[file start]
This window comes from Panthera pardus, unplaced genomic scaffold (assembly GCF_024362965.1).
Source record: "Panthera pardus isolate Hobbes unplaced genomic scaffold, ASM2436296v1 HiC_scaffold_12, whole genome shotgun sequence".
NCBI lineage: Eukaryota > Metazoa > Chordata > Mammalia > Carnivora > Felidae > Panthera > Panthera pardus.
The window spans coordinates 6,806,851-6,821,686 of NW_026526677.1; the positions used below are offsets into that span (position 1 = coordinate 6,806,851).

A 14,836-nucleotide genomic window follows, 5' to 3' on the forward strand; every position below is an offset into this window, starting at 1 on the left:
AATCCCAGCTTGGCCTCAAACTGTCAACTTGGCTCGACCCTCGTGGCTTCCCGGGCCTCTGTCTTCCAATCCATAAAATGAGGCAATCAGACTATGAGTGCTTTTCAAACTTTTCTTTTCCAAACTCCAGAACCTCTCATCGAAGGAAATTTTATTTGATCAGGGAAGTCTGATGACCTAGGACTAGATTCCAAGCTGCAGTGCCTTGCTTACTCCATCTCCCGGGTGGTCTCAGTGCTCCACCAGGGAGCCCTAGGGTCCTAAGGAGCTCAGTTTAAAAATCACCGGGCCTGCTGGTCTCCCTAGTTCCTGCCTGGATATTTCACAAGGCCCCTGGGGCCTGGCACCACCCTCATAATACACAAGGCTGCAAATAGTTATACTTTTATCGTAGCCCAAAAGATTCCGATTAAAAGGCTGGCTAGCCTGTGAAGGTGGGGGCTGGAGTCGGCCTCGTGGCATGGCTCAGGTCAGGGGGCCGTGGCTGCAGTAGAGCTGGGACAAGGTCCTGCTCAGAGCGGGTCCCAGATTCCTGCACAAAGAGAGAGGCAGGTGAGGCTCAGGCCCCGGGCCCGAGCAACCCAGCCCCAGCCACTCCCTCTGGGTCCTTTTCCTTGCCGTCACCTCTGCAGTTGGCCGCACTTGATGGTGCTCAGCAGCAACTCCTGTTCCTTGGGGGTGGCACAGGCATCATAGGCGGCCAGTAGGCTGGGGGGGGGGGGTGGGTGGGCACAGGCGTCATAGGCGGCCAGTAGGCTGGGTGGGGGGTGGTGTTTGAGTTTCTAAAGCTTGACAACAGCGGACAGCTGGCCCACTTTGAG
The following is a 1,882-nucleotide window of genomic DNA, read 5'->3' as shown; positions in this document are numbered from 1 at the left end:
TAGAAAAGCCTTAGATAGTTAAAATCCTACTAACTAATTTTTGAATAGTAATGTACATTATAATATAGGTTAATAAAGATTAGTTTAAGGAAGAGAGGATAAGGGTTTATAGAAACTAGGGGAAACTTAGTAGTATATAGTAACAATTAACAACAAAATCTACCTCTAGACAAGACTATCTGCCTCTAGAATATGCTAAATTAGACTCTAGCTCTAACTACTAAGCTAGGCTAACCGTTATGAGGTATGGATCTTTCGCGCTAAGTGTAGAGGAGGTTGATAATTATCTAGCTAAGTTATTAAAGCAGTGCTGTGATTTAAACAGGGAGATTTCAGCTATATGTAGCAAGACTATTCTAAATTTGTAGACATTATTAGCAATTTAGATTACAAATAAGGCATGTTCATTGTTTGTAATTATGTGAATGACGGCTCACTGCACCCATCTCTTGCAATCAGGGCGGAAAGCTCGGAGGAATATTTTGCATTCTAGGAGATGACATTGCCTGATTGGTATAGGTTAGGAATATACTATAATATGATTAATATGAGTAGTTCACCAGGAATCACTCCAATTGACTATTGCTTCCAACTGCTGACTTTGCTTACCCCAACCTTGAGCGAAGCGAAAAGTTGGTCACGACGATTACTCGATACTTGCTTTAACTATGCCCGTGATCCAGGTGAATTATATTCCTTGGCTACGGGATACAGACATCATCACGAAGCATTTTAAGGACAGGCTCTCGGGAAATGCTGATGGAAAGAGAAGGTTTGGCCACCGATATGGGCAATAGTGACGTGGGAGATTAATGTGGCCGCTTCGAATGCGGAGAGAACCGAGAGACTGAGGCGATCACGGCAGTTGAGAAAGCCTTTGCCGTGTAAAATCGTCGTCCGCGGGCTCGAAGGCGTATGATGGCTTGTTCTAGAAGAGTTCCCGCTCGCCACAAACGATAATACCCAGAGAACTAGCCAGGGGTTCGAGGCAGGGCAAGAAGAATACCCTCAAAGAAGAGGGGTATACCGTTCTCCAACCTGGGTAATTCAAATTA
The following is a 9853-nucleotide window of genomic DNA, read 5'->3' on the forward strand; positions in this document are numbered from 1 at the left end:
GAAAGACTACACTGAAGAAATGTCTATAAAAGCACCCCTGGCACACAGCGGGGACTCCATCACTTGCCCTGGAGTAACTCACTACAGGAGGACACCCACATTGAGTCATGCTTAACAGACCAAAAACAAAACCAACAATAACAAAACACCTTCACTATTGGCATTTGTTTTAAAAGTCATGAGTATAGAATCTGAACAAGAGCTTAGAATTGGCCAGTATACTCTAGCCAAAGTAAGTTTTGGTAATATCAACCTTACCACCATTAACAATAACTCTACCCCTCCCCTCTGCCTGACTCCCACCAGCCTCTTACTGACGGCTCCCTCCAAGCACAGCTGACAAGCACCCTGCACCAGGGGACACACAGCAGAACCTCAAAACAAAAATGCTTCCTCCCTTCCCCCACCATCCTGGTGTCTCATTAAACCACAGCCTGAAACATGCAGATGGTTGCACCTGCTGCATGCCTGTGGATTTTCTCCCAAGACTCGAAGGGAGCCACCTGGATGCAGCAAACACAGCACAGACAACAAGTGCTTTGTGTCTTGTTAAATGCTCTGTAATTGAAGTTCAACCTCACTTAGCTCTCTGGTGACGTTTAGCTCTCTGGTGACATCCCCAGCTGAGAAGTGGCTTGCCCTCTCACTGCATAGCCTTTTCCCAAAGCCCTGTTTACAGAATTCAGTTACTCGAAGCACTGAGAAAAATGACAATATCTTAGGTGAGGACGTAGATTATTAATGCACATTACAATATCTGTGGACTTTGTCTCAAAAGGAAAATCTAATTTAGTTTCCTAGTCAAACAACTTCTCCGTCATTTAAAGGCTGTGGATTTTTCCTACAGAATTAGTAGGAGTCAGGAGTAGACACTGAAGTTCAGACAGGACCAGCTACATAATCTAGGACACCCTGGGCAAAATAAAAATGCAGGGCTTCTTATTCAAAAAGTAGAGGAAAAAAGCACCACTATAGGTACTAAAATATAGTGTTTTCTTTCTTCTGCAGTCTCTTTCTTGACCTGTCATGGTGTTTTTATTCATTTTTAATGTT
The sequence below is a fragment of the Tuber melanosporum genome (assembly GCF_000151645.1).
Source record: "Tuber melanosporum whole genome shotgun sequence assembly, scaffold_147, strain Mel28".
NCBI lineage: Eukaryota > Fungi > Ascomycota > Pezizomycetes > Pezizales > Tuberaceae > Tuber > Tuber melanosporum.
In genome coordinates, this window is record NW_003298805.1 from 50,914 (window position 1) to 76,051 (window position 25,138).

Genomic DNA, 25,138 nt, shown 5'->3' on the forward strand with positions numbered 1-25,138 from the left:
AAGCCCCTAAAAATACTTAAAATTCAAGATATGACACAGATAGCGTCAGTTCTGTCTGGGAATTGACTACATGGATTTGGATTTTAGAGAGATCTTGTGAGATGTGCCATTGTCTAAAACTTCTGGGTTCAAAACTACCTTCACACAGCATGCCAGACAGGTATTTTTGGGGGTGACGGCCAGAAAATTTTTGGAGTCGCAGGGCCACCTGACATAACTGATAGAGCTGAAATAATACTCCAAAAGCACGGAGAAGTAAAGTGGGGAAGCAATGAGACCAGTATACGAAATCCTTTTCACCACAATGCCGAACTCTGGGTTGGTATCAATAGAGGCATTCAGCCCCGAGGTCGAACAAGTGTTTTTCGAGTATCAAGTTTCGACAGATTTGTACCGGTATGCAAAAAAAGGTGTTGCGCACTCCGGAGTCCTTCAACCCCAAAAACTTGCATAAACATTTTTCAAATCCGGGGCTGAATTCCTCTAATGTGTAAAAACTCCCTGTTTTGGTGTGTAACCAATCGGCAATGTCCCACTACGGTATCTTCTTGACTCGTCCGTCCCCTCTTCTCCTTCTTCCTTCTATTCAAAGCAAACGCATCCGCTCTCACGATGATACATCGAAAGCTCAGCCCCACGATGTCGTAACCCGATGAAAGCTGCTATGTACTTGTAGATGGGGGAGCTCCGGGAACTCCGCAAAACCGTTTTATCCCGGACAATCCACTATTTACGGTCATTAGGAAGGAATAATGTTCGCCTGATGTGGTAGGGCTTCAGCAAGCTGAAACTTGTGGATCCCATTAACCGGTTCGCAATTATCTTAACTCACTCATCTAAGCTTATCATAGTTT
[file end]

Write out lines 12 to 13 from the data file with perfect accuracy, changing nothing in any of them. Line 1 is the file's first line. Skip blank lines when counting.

Source record: "Tuber melanosporum whole genome shotgun sequence assembly, scaffold_147, strain Mel28".
NCBI lineage: Eukaryota > Fungi > Ascomycota > Pezizomycetes > Pezizales > Tuberaceae > Tuber > Tuber melanosporum.